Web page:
I had one of those moments recently. One that makes you pause and think, one that hits you right in the chest with a mix of emotional responses.
“I learned from him,” Chris said, pointing at me.
We were standing around and talking to fellow authors at The Sell More Books Show Summit after Chris Fox gave an incredible presentation on finding your audience. Chris is always a crowd-pleaser, and he is so generous with his time and expertise.
When I heard Chris say this to the person who had approached him, all I could do was smile and look down awkwardly at the tops of my shoes. I feel like an imposter compared to Fox. He’s sold hundreds of thousands of books and is on track to make a million dollars (and more) as a writer and publisher. I’m not in his league. Not even in the same sport.
But Chris was referring to the fact that before his entry into self-publishing around 2014, he was listening to The Horror Writer’s Podcast, my first show on writing and publishing. Chris and I then ended up in a mastermind together and have remained friends ever since.
Early on, while Chris was still a software developer in Silicon Valley, he had been listening to my advice.
Fast forward five or six years and now Chris’s sales are exponentially better than mine, which could have led me down a dark path.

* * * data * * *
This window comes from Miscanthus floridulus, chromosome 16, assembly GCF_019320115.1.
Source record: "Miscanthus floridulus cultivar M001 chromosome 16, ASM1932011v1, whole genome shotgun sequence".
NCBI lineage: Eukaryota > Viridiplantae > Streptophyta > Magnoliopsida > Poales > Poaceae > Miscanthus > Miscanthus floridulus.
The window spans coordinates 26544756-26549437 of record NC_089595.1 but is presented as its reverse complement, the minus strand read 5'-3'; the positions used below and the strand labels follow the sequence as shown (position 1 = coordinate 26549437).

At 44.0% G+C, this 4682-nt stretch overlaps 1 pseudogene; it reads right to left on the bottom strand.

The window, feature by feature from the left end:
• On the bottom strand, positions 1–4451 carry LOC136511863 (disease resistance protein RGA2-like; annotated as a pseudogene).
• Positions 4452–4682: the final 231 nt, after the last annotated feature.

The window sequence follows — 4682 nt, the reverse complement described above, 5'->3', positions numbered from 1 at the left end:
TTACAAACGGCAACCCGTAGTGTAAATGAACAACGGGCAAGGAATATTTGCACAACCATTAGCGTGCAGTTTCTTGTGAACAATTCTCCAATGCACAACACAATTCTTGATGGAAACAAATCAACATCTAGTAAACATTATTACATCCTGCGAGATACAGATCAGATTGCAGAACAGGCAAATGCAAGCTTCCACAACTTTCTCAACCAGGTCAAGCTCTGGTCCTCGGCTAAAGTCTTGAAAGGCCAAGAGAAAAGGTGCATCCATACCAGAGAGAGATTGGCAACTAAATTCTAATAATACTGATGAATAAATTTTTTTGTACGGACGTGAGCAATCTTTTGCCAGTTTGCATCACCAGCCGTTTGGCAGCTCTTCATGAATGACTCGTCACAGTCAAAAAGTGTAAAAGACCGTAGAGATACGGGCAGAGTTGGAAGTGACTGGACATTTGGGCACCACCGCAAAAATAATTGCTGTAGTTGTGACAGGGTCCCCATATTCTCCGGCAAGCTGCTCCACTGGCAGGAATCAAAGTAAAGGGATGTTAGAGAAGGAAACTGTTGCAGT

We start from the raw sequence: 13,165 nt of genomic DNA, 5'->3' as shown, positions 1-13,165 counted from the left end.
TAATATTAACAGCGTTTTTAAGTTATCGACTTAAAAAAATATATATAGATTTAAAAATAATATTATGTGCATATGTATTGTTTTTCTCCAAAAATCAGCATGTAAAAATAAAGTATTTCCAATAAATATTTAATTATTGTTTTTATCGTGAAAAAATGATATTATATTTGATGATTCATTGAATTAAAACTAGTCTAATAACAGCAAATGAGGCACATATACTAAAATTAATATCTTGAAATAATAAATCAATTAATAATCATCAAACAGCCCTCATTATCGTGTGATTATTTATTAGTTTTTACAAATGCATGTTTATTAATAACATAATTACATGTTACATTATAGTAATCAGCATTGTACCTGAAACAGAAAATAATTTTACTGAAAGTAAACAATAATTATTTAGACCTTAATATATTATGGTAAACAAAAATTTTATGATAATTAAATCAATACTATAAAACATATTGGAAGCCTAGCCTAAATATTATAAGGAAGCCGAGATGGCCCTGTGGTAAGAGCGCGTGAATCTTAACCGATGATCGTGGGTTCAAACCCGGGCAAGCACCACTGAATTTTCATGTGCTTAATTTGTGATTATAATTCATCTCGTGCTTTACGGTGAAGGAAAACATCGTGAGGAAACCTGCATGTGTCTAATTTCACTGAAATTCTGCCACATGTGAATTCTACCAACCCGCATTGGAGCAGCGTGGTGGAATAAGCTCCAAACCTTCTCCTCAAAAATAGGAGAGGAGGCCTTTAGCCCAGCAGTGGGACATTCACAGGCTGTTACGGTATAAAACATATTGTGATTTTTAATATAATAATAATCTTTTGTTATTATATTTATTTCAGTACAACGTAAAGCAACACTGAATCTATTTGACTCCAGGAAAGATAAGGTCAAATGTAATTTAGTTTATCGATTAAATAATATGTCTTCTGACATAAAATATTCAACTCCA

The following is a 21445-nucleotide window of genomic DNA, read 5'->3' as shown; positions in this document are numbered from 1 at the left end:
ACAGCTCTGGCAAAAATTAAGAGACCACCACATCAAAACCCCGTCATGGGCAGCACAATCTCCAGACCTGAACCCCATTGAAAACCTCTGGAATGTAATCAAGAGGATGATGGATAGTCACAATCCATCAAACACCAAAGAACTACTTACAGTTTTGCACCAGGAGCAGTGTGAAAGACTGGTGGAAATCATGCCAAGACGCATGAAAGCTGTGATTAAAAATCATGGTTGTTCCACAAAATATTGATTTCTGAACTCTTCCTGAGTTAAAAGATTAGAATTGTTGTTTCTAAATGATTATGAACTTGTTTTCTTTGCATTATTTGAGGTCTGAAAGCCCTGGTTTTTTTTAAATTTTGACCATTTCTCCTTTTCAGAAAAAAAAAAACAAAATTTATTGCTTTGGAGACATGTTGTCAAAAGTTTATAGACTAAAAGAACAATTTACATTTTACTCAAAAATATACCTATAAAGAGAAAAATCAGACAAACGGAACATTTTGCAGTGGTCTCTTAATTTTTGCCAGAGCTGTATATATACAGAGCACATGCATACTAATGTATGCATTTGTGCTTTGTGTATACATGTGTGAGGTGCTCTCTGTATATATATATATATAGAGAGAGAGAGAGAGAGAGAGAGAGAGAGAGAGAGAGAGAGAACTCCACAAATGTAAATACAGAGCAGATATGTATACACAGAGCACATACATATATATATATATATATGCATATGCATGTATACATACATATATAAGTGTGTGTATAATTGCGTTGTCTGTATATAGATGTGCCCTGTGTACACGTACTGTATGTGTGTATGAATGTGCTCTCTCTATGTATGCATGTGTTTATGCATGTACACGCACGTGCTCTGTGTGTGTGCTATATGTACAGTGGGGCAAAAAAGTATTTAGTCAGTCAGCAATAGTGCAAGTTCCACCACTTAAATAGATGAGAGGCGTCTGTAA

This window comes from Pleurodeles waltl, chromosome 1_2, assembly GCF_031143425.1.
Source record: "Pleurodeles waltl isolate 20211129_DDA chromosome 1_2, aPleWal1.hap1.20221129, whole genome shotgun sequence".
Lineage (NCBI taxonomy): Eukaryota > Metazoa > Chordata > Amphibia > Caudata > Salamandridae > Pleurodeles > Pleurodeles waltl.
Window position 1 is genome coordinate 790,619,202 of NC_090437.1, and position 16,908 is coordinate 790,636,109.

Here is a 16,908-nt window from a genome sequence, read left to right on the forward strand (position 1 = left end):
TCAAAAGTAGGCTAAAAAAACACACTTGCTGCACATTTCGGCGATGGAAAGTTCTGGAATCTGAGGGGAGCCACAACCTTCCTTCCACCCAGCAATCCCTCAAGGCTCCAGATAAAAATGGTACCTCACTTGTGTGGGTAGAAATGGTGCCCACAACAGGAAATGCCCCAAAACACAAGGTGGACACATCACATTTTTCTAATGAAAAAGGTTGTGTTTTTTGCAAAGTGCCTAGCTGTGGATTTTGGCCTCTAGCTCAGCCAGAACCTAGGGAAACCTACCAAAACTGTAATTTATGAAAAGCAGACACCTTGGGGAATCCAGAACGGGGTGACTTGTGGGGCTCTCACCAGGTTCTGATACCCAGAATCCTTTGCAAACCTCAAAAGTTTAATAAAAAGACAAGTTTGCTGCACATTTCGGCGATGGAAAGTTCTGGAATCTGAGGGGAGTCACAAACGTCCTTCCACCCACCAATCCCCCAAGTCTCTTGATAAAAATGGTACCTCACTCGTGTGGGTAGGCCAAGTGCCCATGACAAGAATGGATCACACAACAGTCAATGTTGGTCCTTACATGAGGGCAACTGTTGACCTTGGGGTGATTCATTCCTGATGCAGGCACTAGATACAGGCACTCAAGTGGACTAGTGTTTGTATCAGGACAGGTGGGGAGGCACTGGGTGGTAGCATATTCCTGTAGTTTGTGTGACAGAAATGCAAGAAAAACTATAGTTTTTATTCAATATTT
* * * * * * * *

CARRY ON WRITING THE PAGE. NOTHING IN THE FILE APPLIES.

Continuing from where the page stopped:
I could have been envious. It would be easy to claim outrage on behalf of my ego and add a comment to what Chris said, some excuse as to why the guy giving the advice wasn’t as financially successful as the guy who had received it.
My other choice was to celebrate Chris’s success and acknowledge his gratitude with grace and dignity.
Outwardly, I don’t think I did either. I kept staring at my shoes until the attendee asked Chris a question, and the subject of the conversation changed.
But internally, I was proud of what Chris had accomplished and happy that I’d played some role in it, however small it seemed to me.
To Chris’s credit, he continues to support our live author events, and he always answers my emails when I ask him a question. I’m sure (and I hope it’ll be true) one of the students Chris is helping now will someday eclipse him in sales. And when that happens, I know Chris will be ecstatic for that author because that’s the kind of guy he is.
We’re all here to help each other, to lift each other up. I’m investing in a future filled with cooperation, collaboration, and universal benefit. Selfish motives driven by fear and hate will die.
More bridges, fewer walls.
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